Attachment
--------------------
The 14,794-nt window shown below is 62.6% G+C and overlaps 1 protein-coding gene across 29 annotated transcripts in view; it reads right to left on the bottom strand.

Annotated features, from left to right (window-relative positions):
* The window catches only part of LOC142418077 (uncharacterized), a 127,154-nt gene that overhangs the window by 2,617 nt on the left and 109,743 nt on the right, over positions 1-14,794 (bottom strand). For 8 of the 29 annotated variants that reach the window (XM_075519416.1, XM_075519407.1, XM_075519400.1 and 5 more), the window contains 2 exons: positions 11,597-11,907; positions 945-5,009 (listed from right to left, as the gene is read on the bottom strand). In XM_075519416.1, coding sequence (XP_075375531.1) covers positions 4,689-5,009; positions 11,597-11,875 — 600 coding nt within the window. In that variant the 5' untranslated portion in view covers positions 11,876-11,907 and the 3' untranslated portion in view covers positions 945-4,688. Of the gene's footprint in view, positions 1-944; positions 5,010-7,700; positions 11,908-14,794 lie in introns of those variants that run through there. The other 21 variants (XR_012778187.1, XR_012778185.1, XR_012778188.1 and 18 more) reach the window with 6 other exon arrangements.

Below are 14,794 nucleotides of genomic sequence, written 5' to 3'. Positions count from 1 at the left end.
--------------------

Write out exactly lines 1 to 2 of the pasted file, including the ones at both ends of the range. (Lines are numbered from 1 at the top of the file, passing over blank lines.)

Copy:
The 14,794-nt window shown below is 62.6% G+C and overlaps 1 protein-coding gene across 29 annotated transcripts in view; it reads right to left on the bottom strand.

Annotated features, from left to right (window-relative positions):